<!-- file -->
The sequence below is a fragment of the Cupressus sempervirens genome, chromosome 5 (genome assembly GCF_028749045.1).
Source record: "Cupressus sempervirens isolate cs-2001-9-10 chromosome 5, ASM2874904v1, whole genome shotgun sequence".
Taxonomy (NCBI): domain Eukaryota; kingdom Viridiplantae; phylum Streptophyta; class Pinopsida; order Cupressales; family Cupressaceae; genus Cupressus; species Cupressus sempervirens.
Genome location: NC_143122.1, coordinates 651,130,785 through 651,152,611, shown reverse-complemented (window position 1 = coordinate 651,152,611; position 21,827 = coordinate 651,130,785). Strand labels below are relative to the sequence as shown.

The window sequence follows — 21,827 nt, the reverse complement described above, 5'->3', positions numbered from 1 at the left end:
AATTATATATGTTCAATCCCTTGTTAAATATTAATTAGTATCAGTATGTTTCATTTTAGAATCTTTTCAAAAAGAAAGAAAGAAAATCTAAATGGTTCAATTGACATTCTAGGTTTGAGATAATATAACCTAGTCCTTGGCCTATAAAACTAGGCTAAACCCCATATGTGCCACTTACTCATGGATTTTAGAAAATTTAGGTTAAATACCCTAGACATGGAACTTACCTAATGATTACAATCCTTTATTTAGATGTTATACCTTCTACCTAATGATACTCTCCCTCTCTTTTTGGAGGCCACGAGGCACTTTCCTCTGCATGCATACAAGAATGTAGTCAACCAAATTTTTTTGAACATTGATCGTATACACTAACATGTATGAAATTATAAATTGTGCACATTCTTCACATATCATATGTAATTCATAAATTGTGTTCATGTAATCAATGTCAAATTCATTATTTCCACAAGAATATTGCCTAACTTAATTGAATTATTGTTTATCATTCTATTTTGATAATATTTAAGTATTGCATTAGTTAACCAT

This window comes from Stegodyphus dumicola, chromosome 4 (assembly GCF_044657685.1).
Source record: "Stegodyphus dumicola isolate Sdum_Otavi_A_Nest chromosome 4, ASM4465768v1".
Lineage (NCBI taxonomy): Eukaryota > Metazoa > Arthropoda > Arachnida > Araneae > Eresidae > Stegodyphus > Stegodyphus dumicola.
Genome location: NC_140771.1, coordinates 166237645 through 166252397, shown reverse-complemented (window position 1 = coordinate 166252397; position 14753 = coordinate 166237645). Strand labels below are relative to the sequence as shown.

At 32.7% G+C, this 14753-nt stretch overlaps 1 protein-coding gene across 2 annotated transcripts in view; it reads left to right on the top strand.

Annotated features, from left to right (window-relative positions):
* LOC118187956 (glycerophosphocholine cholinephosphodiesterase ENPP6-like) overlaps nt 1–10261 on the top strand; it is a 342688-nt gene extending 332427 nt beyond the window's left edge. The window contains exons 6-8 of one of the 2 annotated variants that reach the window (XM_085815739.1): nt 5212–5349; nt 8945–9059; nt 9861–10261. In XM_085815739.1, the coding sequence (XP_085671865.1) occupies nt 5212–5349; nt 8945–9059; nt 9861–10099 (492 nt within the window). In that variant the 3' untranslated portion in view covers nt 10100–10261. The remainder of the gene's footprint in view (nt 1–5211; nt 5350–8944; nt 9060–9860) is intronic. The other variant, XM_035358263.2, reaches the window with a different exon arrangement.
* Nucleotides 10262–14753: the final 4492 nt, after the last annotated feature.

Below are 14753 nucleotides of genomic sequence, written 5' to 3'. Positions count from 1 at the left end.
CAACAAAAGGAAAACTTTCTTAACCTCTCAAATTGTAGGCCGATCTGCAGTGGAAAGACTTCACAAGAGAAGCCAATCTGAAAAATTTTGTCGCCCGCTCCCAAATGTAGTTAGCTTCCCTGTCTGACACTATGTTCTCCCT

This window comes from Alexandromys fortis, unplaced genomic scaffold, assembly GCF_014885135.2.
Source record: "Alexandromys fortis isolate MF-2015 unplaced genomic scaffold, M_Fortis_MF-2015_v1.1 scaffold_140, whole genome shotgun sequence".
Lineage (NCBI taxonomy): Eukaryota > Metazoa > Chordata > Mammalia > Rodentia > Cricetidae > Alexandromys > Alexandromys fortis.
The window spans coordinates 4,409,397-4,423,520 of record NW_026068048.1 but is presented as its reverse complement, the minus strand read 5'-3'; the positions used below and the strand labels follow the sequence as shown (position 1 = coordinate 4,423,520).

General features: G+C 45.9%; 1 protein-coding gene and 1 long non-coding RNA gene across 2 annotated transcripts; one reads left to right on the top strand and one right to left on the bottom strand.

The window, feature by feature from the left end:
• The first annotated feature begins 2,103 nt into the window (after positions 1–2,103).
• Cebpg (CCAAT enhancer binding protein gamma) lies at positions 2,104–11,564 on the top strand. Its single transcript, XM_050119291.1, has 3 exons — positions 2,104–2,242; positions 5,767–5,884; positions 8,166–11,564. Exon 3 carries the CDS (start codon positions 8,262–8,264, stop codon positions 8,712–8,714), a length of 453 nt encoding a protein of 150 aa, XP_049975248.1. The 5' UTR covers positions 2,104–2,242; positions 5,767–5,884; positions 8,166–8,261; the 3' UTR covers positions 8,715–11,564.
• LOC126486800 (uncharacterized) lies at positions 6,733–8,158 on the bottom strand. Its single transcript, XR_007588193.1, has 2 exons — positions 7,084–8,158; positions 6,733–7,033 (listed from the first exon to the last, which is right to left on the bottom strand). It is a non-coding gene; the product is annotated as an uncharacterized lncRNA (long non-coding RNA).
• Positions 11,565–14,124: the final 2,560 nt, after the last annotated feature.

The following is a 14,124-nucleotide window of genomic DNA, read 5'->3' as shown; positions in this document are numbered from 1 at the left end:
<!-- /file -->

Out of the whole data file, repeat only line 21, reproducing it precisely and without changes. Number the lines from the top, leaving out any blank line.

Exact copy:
General features: G+C 45.9%; 1 protein-coding gene and 1 long non-coding RNA gene across 2 annotated transcripts; one reads left to right on the top strand and one right to left on the bottom strand.